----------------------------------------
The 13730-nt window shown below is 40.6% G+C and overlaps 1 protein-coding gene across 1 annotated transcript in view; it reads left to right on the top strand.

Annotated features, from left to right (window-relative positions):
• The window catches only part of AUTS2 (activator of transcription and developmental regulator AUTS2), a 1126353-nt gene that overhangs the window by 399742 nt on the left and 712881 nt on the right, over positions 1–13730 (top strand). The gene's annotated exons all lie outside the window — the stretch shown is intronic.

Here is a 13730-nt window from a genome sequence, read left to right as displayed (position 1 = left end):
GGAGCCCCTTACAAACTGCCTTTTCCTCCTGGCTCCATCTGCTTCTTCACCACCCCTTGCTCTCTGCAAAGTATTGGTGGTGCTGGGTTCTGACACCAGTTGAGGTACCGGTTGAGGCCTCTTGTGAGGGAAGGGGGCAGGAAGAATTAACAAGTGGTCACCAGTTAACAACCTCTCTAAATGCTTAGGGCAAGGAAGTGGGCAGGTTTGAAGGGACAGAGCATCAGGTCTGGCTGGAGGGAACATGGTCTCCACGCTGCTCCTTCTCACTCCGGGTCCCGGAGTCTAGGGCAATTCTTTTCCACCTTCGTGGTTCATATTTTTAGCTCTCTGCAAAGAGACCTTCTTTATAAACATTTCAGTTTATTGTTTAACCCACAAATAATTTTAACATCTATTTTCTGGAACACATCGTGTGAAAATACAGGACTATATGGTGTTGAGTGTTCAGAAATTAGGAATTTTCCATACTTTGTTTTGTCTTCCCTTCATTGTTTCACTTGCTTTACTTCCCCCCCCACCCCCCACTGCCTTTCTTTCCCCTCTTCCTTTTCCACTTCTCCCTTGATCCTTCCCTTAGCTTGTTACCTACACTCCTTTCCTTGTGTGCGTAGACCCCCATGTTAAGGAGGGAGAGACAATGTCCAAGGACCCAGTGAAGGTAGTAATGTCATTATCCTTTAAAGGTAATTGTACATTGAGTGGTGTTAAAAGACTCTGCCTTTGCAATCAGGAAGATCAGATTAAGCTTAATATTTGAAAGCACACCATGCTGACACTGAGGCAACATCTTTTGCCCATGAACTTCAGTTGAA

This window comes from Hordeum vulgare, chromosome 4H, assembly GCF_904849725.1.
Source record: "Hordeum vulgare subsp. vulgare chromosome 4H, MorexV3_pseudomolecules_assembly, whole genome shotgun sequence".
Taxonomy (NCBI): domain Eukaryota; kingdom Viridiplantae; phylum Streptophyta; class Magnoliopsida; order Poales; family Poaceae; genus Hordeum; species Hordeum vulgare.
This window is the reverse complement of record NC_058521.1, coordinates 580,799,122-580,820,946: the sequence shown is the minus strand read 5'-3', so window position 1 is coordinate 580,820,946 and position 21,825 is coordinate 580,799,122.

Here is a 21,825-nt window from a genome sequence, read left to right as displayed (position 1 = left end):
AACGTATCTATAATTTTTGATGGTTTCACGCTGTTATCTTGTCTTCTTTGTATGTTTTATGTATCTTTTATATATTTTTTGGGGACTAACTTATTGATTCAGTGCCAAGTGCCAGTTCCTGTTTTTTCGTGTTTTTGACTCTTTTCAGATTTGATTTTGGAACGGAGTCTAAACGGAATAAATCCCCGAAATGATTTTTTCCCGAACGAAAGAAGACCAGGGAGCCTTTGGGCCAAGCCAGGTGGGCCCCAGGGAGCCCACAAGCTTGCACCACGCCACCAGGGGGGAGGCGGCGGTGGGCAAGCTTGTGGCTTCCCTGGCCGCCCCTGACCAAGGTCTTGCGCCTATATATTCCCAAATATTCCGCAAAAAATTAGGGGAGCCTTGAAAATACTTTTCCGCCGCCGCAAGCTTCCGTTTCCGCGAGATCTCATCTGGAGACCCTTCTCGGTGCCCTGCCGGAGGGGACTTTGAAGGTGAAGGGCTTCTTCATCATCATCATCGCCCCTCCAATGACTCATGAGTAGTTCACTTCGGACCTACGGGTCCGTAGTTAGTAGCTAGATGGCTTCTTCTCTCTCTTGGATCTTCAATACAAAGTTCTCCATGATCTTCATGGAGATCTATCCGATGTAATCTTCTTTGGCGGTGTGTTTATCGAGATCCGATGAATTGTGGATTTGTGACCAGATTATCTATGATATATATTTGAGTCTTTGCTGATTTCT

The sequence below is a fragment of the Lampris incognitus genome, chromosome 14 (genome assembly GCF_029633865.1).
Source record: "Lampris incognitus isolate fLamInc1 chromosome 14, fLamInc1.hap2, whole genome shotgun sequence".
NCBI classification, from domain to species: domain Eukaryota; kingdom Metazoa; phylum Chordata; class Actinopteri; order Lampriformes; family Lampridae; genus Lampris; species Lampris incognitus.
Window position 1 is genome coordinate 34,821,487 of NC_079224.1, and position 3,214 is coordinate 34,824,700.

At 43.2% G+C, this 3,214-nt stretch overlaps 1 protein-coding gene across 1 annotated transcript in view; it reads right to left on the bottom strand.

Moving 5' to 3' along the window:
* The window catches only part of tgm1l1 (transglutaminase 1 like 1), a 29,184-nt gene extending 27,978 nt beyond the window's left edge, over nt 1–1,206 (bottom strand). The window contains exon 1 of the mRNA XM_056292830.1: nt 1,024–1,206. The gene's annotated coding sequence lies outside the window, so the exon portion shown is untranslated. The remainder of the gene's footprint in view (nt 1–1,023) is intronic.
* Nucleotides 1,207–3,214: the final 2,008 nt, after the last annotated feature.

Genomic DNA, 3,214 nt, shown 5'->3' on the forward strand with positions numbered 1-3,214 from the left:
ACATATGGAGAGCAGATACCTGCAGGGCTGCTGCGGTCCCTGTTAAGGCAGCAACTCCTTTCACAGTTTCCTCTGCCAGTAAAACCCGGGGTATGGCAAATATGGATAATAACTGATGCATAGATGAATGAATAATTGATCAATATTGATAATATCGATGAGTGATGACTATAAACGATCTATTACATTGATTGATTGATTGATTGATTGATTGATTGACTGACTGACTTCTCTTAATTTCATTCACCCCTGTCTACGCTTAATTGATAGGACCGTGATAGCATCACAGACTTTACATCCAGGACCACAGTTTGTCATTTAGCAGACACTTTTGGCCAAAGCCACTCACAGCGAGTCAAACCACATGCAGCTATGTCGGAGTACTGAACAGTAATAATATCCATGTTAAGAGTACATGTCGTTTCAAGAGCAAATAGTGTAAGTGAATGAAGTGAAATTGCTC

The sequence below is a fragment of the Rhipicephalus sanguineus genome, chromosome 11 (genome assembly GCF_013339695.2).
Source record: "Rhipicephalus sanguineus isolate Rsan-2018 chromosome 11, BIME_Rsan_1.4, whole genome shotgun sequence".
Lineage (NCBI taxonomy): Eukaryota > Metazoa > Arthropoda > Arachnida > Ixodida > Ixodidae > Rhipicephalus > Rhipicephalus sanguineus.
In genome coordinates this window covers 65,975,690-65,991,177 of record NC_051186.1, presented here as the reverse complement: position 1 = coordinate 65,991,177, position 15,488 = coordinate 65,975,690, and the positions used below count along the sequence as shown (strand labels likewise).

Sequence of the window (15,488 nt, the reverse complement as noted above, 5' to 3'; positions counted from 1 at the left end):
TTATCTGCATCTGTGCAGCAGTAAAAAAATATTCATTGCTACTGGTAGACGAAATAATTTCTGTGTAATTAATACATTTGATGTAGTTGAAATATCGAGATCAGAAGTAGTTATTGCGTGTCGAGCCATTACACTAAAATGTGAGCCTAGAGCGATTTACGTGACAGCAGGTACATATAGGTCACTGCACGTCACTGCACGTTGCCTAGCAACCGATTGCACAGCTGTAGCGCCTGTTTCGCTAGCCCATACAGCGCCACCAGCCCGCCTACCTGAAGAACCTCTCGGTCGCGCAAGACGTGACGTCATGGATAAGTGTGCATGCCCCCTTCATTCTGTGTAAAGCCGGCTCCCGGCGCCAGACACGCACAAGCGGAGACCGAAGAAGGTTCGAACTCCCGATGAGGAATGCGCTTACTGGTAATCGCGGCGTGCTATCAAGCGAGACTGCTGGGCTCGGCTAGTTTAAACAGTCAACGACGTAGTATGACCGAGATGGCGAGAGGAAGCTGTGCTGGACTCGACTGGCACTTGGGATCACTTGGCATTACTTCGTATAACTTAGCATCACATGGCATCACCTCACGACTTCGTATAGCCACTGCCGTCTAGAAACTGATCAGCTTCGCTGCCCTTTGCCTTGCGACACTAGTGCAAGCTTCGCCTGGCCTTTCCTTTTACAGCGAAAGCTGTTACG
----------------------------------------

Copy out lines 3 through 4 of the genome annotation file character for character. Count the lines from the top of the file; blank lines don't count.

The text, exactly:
• The window catches only part of AUTS2 (activator of transcription and developmental regulator AUTS2), a 1126353-nt gene that overhangs the window by 399742 nt on the left and 712881 nt on the right, over positions 1–13730 (top strand). The gene's annotated exons all lie outside the window — the stretch shown is intronic.

Here is a 13730-nt window from a genome sequence, read left to right as displayed (position 1 = left end):